June 27, 2019

Businesses are required to file annual income tax returns with federal and state tax authorities, and they may also have to file payroll and sales tax reports. Failing to file a return on time can lead to penalties, interest, and other consequences. Even if you or your business is not able to pay the full amount of tax owed, it is better to file a return on time. For most types of tax, the IRS and state authorities are willing to allow a payment plan. The most notable exception is federal payroll tax. To avoid any penalties, you should promptly consult a California tax lawyer who can advise you on your obligations.

What Taxes Does My Business Have to Pay?

Businesses in California must pay federal and state income tax. The federal form they must use depends on the type of business entity, such as a corporation, limited liability company (LLC), partnership, or sole proprietorship.

If a business has employees, it must pay payroll taxes and file a separate return with the IRS. Employers must also pay into federal and state unemployment insurance funds. Businesses that sell goods or provide services deemed taxable by state and local law must collect sales tax from customers and file reports with the state.

What Are the Tax Deadlines?

The deadline for federal and state income tax returns is April 15. Those deadlines can be extended by filing a request in advance.

For payroll taxes, also known as employment taxes, businesses must file quarterly returns and pay the amounts withheld from employee paychecks for FICA, Medicare, and federal income tax during the previous quarter. They must also pay the employer’s matching amount for FICA and Medicare. An annual return is due April 30. Businesses that collect sales tax in California must make monthly payments and file quarterly reports, followed by an annual report on or before January 31.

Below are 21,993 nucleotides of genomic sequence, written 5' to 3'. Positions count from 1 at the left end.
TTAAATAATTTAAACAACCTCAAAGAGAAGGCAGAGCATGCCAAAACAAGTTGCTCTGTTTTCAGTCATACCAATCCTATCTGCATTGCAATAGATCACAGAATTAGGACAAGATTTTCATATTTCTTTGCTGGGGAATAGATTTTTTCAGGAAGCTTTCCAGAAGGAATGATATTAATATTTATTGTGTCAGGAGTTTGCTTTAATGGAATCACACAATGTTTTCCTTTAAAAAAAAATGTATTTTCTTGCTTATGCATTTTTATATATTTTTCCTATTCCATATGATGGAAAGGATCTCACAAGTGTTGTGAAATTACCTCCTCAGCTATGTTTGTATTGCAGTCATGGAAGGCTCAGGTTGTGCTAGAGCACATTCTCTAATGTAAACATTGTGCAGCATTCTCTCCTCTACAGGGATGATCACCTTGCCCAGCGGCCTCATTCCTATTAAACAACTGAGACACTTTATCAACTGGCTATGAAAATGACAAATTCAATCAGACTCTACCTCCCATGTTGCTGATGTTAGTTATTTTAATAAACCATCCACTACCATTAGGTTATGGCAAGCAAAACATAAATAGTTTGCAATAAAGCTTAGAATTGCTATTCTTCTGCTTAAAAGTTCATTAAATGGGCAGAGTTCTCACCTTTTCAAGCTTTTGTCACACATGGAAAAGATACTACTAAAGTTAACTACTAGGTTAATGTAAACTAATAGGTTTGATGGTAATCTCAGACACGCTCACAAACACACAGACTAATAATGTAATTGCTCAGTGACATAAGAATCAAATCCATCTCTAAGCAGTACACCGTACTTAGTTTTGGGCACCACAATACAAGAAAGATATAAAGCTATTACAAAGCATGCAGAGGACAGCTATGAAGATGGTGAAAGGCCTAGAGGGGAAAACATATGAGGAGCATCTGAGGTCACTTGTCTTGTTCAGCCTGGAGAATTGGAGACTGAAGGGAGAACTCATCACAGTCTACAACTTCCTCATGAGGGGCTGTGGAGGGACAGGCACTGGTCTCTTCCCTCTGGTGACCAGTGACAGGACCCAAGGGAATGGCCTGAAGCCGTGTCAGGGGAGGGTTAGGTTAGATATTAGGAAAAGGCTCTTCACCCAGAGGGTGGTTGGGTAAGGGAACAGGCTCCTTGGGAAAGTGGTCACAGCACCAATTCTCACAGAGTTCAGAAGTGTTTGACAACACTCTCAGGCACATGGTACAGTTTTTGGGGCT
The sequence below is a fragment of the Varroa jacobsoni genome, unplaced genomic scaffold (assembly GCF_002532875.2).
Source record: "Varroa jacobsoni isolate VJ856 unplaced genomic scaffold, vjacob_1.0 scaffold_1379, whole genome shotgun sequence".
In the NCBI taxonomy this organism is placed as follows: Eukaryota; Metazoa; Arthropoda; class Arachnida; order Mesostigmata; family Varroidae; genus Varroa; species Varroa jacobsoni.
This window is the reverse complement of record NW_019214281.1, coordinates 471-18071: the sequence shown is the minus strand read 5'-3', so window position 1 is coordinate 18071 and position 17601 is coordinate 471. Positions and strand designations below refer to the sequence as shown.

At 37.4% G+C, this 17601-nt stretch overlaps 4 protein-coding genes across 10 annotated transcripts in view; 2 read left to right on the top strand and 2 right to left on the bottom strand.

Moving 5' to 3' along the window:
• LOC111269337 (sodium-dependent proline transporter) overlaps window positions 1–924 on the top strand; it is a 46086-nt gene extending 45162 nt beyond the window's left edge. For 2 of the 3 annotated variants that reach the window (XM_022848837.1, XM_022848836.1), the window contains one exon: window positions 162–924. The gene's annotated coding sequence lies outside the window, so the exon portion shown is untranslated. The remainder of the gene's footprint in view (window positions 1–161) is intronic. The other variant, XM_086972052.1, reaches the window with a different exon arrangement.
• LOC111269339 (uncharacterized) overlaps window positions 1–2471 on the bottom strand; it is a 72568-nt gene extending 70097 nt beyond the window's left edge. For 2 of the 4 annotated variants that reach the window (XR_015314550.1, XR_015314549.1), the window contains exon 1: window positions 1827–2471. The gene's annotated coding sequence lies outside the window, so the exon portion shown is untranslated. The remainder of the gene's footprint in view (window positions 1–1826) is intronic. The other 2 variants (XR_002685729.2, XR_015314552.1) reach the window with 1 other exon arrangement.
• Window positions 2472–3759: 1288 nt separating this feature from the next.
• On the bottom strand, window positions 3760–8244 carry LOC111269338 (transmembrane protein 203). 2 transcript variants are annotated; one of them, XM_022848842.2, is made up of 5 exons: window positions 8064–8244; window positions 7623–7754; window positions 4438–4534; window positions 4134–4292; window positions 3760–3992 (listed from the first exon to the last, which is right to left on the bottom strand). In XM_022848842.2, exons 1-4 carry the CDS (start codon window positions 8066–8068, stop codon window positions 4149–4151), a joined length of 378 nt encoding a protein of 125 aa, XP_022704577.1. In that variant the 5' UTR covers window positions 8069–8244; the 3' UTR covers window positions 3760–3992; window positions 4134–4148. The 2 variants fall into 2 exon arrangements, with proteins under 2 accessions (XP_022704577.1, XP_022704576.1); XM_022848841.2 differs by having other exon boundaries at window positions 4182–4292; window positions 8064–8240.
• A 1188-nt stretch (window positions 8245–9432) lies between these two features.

If your business does not file a tax return on time, the best thing to do is file it, and pay as much of the tax owed, as soon as possible. This will mitigate any potential penalties.

Penalties for Failing to File a Business Income Tax Return

Failing to file an income tax return results in penalties and interest. These are calculated as a percentage of the amount of tax owed. If a business does not owe tax, penalties and interest will be zero. It is still in a business’ interest to file a return on time. They will not be able to receive a tax refund, nor can they carry business losses forward to offset future tax liability, until they file their tax returns.

Businesses that file returns late, or not at all, are also more likely to get audited. Tax audits take up time that could be spent running one’s business, and they could also lead to penalties if the auditor discovers an error.

Penalties for Failing to File a Payroll Tax Return

The IRS can use methods of debt collection like asset seizure to enforce income tax debts, but they usually only do so once a business is seriously delinquent. Since payroll tax liability involves money held in trust for a business’ employees, the agency is much more assertive about enforcement. If the IRS determines that a failure to pay employment taxes was “willful,” they can pierce the corporate veil and impose a penalty directly on the individual found to be responsible.

If you have questions about a tax-related issue in California, the tax advisors at Enterprise Consultants Group are available to assist you. Please contact us today online or at (800) 575-9284 to discuss your case.